To create unique compositions from indoor plants, not only your imagination is required. One of the important requirements for grouping plants is the same conditions of maintenance and care. Only the correct grouping of plants will allow you to get a really bright effect.
The easiest way to create compositional groups of indoor plants is to place several flowerpots or other containers next to each other. The unity of the entire composition can be achieved by combining several flower containers from the same material or several pots of the same shape and color. Ideally, if the plants are in harmony with each other.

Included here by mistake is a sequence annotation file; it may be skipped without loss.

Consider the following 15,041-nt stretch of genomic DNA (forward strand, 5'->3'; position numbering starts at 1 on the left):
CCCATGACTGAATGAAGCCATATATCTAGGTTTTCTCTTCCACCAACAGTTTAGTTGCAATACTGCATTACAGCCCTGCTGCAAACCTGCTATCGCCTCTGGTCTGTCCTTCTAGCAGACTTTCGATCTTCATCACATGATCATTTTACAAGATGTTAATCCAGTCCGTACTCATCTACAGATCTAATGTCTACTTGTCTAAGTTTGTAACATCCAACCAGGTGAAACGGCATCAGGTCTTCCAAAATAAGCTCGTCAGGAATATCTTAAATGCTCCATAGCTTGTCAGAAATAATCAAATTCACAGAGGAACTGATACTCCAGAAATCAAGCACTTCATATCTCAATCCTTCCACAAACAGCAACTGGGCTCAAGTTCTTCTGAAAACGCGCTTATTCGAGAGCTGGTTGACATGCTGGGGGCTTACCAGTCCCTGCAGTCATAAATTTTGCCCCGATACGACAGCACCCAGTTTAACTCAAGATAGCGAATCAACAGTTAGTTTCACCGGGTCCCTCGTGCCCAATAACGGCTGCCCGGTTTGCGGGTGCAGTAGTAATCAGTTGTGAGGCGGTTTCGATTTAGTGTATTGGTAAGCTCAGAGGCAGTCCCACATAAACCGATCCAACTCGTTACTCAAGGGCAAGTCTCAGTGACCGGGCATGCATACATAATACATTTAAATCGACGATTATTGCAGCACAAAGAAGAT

A beautiful composition can be obtained from related plants, for example, from cactus or bromeliads. Compositions based on a combination of colors and shapes that harmoniously complement each other or contrast with each other look spectacular. Monochromatic green leaves add lushness to colorful foliage, and conversely, one green plant in the middle of brightly colored foliage has a calming effect. A tall plant, located between small ones, creates a certain tension in the group, and a plant with shoots hanging along the edges of the pot brings variety to strict forms.
Artful groupings can be created by combining leaf structures. So, fleecy and wavy leaves look very good along with smooth and shiny foliage.
Several plants in one container